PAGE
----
12 Small Vegetable Plants

Best plants for small vegetable gardens

If you have limited space in your garden, it’s important to choose small, compact vegetable plants to maximize your yield.

Here are 12 small vegetable plants that won’t take over your vegie patch.

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small vegetable plants


1. Lettuce

Lettuces are ideal plants for small vegetable gardens.

There are many fast growing varieties of lettuce like oakleaf

and butterhead lettuce that are ready to harvest in about 45 to 55 days. [1]

I like to pick off a few of the outside leaves as I need them instead of waiting for the plants to grow to full size.

small lettuce plants

2. Radish

Radishes are compact vegetable plants that don’t require much space.

They’re fast growing and ready to harvest in about four weeks, so you can plant them in between other vegetable plants.

They also grow well in containers.

Try planting purple plum or white icicle radish seeds for something different.


3. Beets

Beets are easy to grow, compact vegetable plants.

Both the root and the leaves are edible.

You can cut the leaves off as you need them but you’ll need to leave a few leaves on the plant if you want to harvest the root as well.

beet leaves

4. Arugula

Arugula, also called rocket or roquette, is a slightly bitter salad vegetable from the same family as kale and broccoli.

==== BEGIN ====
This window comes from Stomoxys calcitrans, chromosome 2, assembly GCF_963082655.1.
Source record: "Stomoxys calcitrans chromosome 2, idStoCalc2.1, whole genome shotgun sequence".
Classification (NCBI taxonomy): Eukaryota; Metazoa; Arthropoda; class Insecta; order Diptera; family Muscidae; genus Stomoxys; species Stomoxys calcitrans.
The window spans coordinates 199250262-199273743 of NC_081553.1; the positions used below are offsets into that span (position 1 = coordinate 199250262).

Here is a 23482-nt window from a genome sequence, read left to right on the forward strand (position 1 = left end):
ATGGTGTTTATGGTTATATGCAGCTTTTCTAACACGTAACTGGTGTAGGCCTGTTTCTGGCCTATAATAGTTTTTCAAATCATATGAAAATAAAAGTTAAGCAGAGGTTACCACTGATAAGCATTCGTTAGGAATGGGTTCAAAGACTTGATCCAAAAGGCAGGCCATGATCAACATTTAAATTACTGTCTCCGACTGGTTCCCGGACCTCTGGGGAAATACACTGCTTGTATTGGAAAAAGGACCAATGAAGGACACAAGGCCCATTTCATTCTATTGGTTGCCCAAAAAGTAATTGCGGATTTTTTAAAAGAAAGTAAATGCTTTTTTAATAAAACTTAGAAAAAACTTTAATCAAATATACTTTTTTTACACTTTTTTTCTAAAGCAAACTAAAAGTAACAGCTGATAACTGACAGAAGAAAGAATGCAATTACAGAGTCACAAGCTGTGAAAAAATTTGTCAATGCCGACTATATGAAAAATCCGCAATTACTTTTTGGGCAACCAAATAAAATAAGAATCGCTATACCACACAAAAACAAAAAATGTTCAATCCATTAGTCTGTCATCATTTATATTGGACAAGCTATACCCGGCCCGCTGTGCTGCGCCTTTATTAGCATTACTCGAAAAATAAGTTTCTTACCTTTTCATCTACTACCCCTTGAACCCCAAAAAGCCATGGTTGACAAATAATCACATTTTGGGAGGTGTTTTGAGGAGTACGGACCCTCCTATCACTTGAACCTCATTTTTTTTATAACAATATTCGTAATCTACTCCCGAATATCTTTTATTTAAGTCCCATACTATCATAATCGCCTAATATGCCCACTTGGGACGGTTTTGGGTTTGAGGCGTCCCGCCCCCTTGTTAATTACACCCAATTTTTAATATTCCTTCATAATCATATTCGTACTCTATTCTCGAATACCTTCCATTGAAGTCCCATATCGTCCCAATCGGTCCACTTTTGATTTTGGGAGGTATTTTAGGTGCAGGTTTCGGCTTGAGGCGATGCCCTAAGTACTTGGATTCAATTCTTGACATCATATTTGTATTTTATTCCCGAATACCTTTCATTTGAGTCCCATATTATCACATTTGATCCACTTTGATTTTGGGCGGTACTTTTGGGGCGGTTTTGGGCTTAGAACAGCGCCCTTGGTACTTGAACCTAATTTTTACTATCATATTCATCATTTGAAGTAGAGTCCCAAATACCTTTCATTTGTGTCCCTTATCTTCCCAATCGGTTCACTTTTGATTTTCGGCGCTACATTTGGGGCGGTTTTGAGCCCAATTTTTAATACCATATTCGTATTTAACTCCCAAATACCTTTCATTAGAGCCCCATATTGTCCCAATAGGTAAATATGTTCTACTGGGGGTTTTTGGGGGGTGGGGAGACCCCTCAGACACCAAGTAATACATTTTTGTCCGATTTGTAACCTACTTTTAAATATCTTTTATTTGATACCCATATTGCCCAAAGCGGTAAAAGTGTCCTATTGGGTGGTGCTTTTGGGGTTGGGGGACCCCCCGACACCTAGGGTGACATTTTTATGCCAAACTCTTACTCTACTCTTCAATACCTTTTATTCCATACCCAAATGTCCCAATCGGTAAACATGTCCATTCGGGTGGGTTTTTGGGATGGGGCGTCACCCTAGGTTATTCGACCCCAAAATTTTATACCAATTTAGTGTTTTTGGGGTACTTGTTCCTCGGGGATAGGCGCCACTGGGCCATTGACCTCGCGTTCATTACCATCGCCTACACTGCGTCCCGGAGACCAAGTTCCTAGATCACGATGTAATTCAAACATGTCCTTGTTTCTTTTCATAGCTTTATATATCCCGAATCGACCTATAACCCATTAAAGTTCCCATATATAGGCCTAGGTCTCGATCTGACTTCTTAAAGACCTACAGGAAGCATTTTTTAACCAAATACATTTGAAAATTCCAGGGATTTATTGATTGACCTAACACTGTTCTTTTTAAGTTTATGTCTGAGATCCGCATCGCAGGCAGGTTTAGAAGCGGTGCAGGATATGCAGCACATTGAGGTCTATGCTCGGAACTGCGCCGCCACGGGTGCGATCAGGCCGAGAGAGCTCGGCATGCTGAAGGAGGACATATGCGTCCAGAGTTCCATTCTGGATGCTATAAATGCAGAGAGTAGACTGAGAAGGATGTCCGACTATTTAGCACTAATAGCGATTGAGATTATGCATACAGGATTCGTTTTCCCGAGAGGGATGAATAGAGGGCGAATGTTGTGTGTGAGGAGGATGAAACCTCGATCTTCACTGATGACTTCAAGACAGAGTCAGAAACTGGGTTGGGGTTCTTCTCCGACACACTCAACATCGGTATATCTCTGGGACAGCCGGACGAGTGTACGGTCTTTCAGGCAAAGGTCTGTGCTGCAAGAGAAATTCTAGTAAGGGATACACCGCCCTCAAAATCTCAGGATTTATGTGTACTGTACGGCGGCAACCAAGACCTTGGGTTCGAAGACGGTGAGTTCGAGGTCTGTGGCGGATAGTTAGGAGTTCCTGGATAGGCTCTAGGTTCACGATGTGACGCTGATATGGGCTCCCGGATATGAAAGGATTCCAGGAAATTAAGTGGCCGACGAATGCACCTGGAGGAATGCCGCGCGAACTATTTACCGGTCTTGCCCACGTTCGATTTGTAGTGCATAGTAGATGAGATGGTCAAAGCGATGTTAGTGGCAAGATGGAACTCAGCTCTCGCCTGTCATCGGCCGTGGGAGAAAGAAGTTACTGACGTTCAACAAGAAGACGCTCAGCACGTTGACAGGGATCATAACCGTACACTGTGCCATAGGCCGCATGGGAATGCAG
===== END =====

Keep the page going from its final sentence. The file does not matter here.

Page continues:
The plants are compact, so you can squeeze a lot of them into a small garden.

Arugula only takes about 40 days to mature, so you can make a couple of plantings throughout the year.

Plant arugula seeds in spring for a summer harvest or plant them in late summer for a fall harvest.


5. Tomatoes

Tomatoes are great for small vegetable gardens because they’ll grow vertically up a wooden stake or wire frame.

You can start tomato seeds indoors about six weeks before the last frost and plant them out in spring when the weather has started to warm up.

Try planting some small tomato varieties like sweet million cherry tomatoes or yellow pear tomatoes.

small tomatoes

6. Kale

Kale plants are great for small gardens and you can harvest them in about 25 days for beautiful crisp salad leaves.